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A faster half marathon – Garmin Coach setup, benchmark and first runs

On October 11, the race that made me want to run a half marathon is happening again. Maybe. It’s not cancelled yet and small races are slowly starting back up in my country. Even though it’s a large race, I’m keeping hope. I’ve also decided together with a friend that if it does get cancelled, we’ll run that half marathon on that day anyway. Not together as it’ll take me about 30 minutes longer, but it’ll be nice to know there’s a friend nearby doing what I’m doing. 

This means I need a new training plan. I’ve been running with Garmin Coach for 1,5 years now and I really like the ease and structure of the plans. However, after running with Coach Greg for almost all this time, I figured it was time for a change. I was dreading the speed work in the summer heat and wanted a slower, different plan. I considered some plans outside of Garmin, but didn’t find anything that spoke to me. I ended up with Garmin Coach Amy. Together we are aiming for a half marathon time of 2:38 in 18 weeks. I’ve selected 5 workouts a week, but will likely do 4 or 5 workouts each week depending on my schedule. Most of these runs should be easy runs, which sounds perfect for me during summer running.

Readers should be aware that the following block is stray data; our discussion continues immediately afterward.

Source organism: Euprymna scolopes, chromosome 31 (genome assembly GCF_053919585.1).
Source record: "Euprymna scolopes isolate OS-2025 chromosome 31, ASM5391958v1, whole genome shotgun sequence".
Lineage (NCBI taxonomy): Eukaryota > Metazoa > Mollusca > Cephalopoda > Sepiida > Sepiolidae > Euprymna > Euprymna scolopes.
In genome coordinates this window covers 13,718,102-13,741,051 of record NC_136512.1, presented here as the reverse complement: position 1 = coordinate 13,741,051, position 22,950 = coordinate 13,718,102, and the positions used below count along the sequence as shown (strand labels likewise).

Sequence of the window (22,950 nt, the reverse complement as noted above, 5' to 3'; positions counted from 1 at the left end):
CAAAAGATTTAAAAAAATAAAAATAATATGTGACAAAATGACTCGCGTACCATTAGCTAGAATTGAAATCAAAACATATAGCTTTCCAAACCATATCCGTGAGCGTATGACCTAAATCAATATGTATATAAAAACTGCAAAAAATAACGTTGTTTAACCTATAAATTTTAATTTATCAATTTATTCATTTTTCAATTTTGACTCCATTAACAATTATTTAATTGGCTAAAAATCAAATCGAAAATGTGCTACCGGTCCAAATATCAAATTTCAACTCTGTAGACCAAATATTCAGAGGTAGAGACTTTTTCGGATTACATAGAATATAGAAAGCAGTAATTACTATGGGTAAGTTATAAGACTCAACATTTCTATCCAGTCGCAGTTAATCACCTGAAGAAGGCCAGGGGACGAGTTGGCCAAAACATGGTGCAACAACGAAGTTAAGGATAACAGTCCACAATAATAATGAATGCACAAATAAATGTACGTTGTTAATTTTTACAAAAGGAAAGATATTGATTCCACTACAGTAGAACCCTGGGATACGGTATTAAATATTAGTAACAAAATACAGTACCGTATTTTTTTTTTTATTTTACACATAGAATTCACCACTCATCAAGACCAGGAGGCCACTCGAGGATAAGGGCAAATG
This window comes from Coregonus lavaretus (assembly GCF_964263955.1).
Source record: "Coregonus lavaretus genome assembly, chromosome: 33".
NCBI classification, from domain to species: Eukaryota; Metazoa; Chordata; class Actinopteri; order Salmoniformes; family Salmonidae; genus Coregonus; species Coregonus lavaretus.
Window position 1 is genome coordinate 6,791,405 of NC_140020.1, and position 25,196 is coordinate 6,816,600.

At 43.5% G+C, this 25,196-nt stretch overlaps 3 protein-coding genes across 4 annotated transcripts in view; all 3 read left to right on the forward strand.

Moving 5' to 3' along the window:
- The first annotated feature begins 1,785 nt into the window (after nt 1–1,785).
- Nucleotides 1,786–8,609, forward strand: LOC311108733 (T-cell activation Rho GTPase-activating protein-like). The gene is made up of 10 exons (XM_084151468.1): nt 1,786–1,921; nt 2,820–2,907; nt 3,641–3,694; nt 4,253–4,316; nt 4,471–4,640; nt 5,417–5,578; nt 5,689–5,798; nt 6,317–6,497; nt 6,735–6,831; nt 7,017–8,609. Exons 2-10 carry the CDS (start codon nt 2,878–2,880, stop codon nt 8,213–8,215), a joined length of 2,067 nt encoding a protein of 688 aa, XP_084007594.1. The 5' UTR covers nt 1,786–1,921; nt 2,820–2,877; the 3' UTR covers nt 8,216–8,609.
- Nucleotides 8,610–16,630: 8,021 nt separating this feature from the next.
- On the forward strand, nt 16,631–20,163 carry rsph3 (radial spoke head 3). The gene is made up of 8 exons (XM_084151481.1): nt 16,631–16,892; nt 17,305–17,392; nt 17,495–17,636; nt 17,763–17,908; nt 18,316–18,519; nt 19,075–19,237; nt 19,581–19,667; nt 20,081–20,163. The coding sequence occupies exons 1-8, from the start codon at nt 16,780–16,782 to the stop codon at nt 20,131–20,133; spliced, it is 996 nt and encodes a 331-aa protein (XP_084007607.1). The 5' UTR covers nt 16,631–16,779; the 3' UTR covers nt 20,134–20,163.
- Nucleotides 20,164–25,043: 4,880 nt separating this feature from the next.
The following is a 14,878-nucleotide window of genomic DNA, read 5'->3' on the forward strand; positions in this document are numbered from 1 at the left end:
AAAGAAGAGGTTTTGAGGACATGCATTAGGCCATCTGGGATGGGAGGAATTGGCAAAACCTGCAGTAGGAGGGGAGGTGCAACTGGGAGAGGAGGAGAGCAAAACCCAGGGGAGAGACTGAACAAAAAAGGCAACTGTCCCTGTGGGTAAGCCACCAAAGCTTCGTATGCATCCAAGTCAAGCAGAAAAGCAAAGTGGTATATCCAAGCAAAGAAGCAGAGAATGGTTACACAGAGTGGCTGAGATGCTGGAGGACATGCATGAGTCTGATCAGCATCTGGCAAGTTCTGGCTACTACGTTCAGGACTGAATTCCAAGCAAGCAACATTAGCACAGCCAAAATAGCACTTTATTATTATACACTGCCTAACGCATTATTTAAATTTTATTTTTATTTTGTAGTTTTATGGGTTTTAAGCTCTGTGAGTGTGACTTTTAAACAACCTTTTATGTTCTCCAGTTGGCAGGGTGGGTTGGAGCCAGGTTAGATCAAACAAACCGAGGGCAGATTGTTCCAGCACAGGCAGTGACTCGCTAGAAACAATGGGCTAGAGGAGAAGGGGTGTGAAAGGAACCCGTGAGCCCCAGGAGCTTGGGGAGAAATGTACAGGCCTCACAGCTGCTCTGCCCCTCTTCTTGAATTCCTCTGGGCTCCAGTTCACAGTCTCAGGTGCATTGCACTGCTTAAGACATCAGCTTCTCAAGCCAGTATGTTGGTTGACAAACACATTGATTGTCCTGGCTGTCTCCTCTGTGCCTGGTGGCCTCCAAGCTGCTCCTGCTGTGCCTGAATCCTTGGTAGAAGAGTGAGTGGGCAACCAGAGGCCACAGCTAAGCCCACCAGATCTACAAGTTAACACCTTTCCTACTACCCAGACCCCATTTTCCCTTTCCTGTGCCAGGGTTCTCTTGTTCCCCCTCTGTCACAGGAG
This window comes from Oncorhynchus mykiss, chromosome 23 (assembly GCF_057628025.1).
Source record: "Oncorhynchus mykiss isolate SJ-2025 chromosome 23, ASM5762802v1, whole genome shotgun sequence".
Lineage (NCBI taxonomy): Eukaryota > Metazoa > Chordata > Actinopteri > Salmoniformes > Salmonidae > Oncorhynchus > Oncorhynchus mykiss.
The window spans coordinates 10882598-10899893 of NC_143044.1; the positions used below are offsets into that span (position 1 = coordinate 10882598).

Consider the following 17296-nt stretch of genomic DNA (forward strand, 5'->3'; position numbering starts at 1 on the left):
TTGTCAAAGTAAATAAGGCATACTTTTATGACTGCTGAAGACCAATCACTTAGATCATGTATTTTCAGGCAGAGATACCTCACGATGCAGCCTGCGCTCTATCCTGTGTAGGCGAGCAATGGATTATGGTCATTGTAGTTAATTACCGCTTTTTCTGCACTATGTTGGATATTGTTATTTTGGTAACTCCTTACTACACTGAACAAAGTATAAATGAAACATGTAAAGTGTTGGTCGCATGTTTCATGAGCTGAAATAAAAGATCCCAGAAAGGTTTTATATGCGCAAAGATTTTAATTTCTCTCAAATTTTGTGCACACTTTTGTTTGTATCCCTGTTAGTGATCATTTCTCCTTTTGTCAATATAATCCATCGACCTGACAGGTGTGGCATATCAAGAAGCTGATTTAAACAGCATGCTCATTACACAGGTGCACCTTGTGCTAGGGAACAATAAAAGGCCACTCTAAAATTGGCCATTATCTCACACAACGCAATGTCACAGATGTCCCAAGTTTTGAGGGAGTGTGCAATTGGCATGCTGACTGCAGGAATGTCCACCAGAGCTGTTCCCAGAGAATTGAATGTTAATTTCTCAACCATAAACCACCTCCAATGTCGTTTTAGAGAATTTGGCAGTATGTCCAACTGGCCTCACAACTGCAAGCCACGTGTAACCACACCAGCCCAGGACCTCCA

Eindhoven (half) Marathon, I’ll be ready for you. I hope you will be too! 

For more information on Garmin Coach, start at my What is Garmin Coach article. 

Benchmark run

The benchmark run is a 2 minute warming up, 5 minute all out run and 2 minute cooling down. It’s a way to see where you’re at and it’s the start of every Garmin Coach training plan. I like to compare my times as I progress. I ran my first benchmark on January 19, 2019 with an average pace of 7:15 min/km. My fastest benchmark was on March 15, 2020 on a cloudy 9°C morning. Average pace: 5:59 min/km.

Today it’s June 14 and a cloudy, 18°C day. Not my best running weather. I ran today’s benchmark at an average pace of 6:01 min/km. I’m pretty satisfied with this result. I know I’d be able to run faster under better conditions and I feel I’m getting fitter.